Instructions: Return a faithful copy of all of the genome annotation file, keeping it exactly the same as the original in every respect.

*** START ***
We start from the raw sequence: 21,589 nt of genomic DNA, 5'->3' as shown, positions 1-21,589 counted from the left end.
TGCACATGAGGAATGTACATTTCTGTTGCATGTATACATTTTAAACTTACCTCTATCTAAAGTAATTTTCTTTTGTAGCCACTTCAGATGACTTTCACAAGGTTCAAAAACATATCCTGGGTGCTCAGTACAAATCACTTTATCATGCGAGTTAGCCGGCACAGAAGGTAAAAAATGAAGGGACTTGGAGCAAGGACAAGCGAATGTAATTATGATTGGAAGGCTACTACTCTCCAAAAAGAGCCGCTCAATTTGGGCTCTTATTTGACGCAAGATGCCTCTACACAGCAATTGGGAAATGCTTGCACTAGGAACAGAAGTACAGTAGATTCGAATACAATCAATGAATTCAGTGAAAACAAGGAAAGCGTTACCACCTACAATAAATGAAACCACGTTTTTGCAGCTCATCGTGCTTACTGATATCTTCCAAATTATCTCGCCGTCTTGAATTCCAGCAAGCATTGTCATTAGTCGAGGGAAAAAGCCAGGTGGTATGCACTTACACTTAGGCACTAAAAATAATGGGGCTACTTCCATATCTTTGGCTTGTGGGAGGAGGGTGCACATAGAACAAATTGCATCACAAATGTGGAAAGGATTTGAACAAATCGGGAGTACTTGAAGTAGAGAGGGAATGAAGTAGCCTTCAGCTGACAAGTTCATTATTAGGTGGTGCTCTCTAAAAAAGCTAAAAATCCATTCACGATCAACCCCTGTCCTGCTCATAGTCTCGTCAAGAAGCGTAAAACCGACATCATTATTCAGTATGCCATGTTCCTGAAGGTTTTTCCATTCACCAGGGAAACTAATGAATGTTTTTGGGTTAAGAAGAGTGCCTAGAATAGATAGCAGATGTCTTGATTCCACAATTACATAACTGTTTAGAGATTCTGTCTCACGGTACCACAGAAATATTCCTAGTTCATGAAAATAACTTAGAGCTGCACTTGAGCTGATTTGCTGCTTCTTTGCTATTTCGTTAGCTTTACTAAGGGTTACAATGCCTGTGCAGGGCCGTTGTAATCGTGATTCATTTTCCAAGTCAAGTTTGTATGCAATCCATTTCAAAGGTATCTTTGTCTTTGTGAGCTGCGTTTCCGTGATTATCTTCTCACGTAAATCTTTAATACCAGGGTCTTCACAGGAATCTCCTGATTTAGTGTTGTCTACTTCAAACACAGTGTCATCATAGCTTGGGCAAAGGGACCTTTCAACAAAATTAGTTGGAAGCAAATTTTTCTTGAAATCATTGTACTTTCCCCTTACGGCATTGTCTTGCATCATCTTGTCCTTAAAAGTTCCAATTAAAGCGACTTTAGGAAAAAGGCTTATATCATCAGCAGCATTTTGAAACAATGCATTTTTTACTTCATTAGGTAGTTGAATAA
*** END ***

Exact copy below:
We start from the raw sequence: 21,589 nt of genomic DNA, 5'->3' as shown, positions 1-21,589 counted from the left end.
TGCACATGAGGAATGTACATTTCTGTTGCATGTATACATTTTAAACTTACCTCTATCTAAAGTAATTTTCTTTTGTAGCCACTTCAGATGACTTTCACAAGGTTCAAAAACATATCCTGGGTGCTCAGTACAAATCACTTTATCATGCGAGTTAGCCGGCACAGAAGGTAAAAAATGAAGGGACTTGGAGCAAGGACAAGCGAATGTAATTATGATTGGAAGGCTACTACTCTCCAAAAAGAGCCGCTCAATTTGGGCTCTTATTTGACGCAAGATGCCTCTACACAGCAATTGGGAAATGCTTGCACTAGGAACAGAAGTACAGTAGATTCGAATACAATCAATGAATTCAGTGAAAACAAGGAAAGCGTTACCACCTACAATAAATGAAACCACGTTTTTGCAGCTCATCGTGCTTACTGATATCTTCCAAATTATCTCGCCGTCTTGAATTCCAGCAAGCATTGTCATTAGTCGAGGGAAAAAGCCAGGTGGTATGCACTTACACTTAGGCACTAAAAATAATGGGGCTACTTCCATATCTTTGGCTTGTGGGAGGAGGGTGCACATAGAACAAATTGCATCACAAATGTGGAAAGGATTTGAACAAATCGGGAGTACTTGAAGTAGAGAGGGAATGAAGTAGCCTTCAGCTGACAAGTTCATTATTAGGTGGTGCTCTCTAAAAAAGCTAAAAATCCATTCACGATCAACCCCTGTCCTGCTCATAGTCTCGTCAAGAAGCGTAAAACCGACATCATTATTCAGTATGCCATGTTCCTGAAGGTTTTTCCATTCACCAGGGAAACTAATGAATGTTTTTGGGTTAAGAAGAGTGCCTAGAATAGATAGCAGATGTCTTGATTCCACAATTACATAACTGTTTAGAGATTCTGTCTCACGGTACCACAGAAATATTCCTAGTTCATGAAAATAACTTAGAGCTGCACTTGAGCTGATTTGCTGCTTCTTTGCTATTTCGTTAGCTTTACTAAGGGTTACAATGCCTGTGCAGGGCCGTTGTAATCGTGATTCATTTTCCAAGTCAAGTTTGTATGCAATCCATTTCAAAGGTATCTTTGTCTTTGTGAGCTGCGTTTCCGTGATTATCTTCTCACGTAAATCTTTAATACCAGGGTCTTCACAGGAATCTCCTGATTTAGTGTTGTCTACTTCAAACACAGTGTCATCATAGCTTGGGCAAAGGGACCTTTCAACAAAATTAGTTGGAAGCAAATTTTTCTTGAAATCATTGTACTTTCCCCTTACGGCATTGTCTTGCATCATCTTGTCCTTAAAAGTTCCAATTAAAGCGACTTTAGGAAAAAGGCTTATATCATCAGCAGCATTTTGAAACAATGCATTTTTTACTTCATTAGGTAGTTGAATAA